No gimmicks for me, please

Published 10:38 pm Friday, April 11, 2014

By Chris Surber

In the 1980s it was the guy who’d had half his face blown off in Vietnam. In the ‘90s it was the guy who “can’t even say ‘Dedus.’” Today it is Nick Vujicic — a man born without limbs who gives rousing speeches that remind audiences that God has a purpose in all of our lives in spite of our limitations.

None of these Christian celebrity speakers are without merit. In fact, Vujicic has a great message. Not to mention that by all accounts he is a solid Christian guy.

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My beef isn’t with any of these men. I’m concerned about the modern Christian culture that idolizes oddity and venerates celebrity.

It’s as though the wilder your story is, the more we want to hear it. Our concern is not essentially about how biblical it is or how much substance or weight or truth is contained in the story or one’s telling of it. We want peculiarity, and we demand celebrity.

Whatever happened to “Thus saith The Lord?” When did that lose value? Why do we need gimmicky rock star types to attract Christian audiences? And let’s be honest. Who is it that mostly comes to hear Christian speakers? Christians.

I was a prayer counselor once at a Louis Palau festival. (He is kind of the Latin-American Billy Graham.) Every person I prayed with was a Christian asking for prayer.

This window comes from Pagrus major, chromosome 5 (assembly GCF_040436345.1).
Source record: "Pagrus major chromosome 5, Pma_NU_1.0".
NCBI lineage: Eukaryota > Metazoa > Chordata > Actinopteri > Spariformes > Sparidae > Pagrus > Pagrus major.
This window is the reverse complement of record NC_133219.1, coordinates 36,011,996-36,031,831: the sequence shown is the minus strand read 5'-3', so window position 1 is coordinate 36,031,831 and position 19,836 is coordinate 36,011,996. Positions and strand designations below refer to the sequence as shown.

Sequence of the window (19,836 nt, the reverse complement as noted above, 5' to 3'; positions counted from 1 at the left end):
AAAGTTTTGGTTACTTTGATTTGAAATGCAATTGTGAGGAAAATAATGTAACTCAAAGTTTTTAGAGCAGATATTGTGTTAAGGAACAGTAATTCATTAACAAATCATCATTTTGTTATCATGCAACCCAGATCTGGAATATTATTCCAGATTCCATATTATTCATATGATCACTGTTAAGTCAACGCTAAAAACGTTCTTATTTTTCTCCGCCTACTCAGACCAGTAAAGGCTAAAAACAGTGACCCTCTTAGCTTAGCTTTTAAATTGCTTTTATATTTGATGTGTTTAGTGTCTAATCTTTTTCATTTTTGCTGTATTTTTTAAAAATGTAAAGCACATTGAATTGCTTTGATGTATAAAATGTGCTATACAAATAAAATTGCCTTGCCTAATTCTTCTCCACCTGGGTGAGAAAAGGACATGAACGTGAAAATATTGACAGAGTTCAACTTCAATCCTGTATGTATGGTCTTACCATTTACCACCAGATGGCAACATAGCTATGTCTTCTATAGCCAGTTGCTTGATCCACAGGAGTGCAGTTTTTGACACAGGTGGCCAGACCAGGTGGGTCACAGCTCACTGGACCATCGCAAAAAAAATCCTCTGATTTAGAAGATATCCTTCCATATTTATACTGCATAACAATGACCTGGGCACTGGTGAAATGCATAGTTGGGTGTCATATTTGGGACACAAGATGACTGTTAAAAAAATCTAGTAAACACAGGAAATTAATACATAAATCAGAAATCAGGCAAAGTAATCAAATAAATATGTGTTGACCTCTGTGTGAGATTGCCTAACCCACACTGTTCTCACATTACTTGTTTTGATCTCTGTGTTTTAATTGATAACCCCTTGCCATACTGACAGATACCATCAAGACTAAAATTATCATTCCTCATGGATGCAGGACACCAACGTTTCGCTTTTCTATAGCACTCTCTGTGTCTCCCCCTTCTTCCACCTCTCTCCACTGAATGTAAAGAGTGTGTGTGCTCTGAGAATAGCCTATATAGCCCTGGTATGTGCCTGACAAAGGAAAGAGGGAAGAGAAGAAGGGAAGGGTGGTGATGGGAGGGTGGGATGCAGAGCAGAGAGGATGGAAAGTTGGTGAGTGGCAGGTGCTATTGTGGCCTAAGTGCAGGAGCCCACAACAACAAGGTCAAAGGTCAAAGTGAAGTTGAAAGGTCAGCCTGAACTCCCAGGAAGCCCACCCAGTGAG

They reported new converts, but I didn’t see many of them. It was a free Christian concert where the highlight for me was watching fellow aging Liberty University alumni Toby Mac do a backflip off of a speaker.

What about Billy Graham? Speaking strictly from personal experience, the only person I’ve known to profess Christ at a Graham Crusade was a young girl who had converted months earlier but wanted to make it official with a trip to the altar at a Billy Graham crusade. There was nothing at all spontaneous about it.

We don’t need gimmicks; we need Christ. We don’t need celebrity; we need sacrifice.

God is not impressed with celebrity. The only thing upon this earth that ever seems to have impressed God to any degree was the death of His Son. We need to get closer to Jesus and further from the bankruptcy of celebrity culture.

I like the way 18th-century author August W. Hare put it. “Men think highly of those who rise rapidly in the world; whereas nothing rises quicker than dust, straw and feathers.”

Celebrity gives the illusion of value. The saints most celebrated in Heaven are unheard of on earth.

It is just as the Scriptures say: “People are like grass; their beauty is like a flower in the field. The grass withers and the flower fades.” (1 Peter 1:24 NLT)

Mind your affections. They are easily swayed by gimmicks, far too easily attracted to celebrity.